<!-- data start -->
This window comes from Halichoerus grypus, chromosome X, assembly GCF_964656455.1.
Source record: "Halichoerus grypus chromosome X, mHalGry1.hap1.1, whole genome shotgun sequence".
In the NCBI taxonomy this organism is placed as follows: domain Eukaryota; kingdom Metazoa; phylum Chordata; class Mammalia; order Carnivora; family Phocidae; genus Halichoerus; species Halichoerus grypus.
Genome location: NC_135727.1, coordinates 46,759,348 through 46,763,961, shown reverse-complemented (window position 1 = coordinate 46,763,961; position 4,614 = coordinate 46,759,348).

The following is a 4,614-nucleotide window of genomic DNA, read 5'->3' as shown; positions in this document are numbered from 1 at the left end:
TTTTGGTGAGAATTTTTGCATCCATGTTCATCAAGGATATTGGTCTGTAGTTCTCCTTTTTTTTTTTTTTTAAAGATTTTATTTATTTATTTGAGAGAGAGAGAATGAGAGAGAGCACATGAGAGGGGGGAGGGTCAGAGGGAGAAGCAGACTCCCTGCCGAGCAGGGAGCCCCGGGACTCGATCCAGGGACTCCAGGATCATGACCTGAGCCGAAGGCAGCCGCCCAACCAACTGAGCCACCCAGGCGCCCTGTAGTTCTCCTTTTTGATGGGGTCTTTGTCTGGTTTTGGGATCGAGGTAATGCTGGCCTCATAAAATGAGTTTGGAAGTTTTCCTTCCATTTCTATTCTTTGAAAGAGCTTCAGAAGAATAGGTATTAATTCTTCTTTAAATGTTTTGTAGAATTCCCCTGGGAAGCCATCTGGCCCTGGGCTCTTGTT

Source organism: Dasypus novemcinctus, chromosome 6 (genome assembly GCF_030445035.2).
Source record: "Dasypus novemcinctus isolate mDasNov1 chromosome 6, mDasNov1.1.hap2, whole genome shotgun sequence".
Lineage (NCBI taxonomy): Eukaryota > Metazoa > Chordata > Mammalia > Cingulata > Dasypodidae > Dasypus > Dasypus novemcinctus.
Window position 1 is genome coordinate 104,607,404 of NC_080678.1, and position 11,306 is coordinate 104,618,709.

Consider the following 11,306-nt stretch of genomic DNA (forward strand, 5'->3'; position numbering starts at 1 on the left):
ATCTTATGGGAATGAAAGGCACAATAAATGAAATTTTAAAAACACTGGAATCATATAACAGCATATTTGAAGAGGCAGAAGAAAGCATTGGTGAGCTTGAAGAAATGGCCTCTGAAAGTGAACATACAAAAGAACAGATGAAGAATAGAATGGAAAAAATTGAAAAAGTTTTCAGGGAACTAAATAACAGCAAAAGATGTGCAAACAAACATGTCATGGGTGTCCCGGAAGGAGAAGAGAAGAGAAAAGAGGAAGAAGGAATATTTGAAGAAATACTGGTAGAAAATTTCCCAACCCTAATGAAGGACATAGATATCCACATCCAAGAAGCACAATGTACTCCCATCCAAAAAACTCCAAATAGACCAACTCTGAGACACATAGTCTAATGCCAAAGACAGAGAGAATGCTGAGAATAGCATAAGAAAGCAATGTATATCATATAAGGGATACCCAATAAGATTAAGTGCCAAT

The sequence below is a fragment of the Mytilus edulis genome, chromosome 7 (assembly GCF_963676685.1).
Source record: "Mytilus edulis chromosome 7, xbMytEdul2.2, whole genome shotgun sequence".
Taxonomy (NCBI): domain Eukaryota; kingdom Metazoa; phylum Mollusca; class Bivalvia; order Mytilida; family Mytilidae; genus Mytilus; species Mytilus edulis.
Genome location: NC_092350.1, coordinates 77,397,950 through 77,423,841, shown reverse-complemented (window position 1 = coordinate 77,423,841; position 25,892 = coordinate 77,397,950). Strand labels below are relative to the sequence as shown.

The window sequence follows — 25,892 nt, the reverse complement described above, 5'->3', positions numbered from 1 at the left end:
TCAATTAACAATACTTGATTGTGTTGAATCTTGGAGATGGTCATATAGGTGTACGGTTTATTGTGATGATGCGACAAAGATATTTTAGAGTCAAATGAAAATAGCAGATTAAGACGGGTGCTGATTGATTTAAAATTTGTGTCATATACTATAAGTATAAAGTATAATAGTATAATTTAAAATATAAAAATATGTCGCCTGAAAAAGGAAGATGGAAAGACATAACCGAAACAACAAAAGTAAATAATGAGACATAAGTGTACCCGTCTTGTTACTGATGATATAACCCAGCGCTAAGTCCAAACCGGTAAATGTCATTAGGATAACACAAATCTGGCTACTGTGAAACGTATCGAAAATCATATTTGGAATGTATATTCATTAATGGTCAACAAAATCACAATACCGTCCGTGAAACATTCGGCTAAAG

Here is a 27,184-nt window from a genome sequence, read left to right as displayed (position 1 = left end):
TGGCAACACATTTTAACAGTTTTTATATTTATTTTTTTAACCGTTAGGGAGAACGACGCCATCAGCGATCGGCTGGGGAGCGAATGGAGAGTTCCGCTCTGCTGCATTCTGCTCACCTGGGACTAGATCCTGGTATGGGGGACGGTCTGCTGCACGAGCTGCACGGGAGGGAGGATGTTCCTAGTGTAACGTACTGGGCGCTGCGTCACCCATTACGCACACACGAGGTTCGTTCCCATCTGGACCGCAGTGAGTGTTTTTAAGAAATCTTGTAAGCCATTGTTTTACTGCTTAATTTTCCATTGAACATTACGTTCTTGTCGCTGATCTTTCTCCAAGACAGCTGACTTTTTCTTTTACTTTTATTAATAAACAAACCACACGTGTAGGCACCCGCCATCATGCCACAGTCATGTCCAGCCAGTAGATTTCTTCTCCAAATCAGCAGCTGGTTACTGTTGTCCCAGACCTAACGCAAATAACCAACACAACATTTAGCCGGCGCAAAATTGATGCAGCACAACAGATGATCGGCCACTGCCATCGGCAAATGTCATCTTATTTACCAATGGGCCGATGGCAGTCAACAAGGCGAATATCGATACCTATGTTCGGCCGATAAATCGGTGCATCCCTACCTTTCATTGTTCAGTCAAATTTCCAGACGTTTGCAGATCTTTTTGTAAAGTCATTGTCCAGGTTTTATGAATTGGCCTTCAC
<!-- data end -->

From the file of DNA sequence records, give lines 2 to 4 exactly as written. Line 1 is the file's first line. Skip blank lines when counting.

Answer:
Source record: "Halichoerus grypus chromosome X, mHalGry1.hap1.1, whole genome shotgun sequence".
In the NCBI taxonomy this organism is placed as follows: domain Eukaryota; kingdom Metazoa; phylum Chordata; class Mammalia; order Carnivora; family Phocidae; genus Halichoerus; species Halichoerus grypus.
Genome location: NC_135727.1, coordinates 46,759,348 through 46,763,961, shown reverse-complemented (window position 1 = coordinate 46,763,961; position 4,614 = coordinate 46,759,348).